This book provides a novel analysis of the evolution of the states system of Europe since the mid-seventeenth century. Andreas Osiander looks at the four major European peace congresses: Munster and Osnabruck (1644-8), Utrecht (1712-15), Vienna (1814-15), and Paris (1919-20) and shows how a prevailing consensus on certain structural concepts - such as the balance of power or national self-determination - has influenced the evolution of the system and determined its stability or lack of stability.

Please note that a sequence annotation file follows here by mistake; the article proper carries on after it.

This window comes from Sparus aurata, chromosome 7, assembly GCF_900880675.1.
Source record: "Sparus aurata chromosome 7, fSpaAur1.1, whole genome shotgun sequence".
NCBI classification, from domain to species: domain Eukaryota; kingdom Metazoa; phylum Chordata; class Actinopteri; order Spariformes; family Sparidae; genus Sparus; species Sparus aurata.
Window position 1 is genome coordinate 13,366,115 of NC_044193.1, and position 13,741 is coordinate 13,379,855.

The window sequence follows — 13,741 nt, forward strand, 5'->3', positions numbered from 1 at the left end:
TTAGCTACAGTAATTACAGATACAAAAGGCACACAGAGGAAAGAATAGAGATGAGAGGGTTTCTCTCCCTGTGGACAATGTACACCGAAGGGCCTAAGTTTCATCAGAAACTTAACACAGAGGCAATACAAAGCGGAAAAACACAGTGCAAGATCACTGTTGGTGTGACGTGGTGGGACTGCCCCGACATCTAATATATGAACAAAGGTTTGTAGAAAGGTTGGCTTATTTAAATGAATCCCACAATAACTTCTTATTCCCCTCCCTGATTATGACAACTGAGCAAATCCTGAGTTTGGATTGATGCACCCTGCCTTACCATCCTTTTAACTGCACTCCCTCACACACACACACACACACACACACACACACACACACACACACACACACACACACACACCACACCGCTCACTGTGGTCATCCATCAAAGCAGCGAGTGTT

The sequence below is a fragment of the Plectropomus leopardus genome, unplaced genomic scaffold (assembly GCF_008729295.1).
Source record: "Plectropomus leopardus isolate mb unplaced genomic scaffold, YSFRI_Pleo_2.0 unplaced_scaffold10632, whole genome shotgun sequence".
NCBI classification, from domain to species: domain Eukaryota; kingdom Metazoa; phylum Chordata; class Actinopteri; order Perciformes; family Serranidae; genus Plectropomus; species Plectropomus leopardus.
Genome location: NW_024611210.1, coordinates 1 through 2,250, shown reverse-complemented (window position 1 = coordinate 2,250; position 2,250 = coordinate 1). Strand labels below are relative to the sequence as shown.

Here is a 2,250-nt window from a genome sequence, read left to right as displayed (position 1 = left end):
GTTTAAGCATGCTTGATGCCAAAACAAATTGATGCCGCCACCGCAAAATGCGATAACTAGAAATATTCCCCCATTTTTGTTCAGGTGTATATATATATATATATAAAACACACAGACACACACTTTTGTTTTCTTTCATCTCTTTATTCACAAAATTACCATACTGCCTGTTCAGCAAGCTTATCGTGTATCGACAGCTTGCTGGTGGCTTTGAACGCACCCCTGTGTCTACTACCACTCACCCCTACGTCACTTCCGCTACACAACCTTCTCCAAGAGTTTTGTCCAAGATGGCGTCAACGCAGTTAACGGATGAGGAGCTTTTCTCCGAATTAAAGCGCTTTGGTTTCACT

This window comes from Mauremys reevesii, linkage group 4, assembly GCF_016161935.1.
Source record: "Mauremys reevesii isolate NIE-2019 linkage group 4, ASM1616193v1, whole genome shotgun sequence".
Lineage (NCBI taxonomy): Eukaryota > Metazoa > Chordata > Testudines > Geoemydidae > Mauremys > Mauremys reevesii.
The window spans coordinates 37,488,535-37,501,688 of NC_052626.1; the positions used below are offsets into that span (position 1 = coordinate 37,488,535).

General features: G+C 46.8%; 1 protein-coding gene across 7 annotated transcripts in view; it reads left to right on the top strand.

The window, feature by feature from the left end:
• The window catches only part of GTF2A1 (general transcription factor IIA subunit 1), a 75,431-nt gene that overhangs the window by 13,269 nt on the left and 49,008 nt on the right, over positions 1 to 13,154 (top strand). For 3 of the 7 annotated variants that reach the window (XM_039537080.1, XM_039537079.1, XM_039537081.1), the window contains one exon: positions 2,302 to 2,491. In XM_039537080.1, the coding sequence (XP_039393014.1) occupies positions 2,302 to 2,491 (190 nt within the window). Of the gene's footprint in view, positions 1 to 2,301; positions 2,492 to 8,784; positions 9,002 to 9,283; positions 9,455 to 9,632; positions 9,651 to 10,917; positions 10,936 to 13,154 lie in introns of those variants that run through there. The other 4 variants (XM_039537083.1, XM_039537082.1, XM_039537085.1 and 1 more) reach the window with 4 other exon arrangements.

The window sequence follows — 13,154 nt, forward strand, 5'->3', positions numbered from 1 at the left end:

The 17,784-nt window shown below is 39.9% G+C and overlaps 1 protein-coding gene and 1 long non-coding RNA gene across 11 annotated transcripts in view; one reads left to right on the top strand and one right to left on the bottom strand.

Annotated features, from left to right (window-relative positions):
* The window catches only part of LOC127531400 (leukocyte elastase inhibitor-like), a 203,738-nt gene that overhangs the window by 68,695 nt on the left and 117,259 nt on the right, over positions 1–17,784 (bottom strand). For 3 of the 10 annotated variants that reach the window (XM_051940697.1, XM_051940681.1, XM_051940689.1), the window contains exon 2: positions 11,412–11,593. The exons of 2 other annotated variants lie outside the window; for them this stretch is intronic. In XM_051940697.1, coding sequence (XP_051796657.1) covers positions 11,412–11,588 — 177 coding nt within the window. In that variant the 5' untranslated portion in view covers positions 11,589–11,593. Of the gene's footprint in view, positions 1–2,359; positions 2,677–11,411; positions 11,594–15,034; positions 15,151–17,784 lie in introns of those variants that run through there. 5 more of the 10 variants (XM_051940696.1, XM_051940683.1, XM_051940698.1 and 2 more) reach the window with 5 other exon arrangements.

He argues that the structure of the international system is neither a given quantity nor determined primarily by conflict between international actors, but essentially the result of a general agreement expressed in `consensus principles'; these influence the identity of the international actors, their relative status, and the distribution of populations and territories between them. His approach provides a more plausible analysis of international relations and the causes of conflict than traditional theories, and he concludes his study with a review of the period since 1920 in the light of his findings.
`Bold and wide-ranging ... Andreas Osiander offers a new approach to the understanding of his subject ... There is much in this book of interest and the central thesis is a stimulating one.'
English Historical Review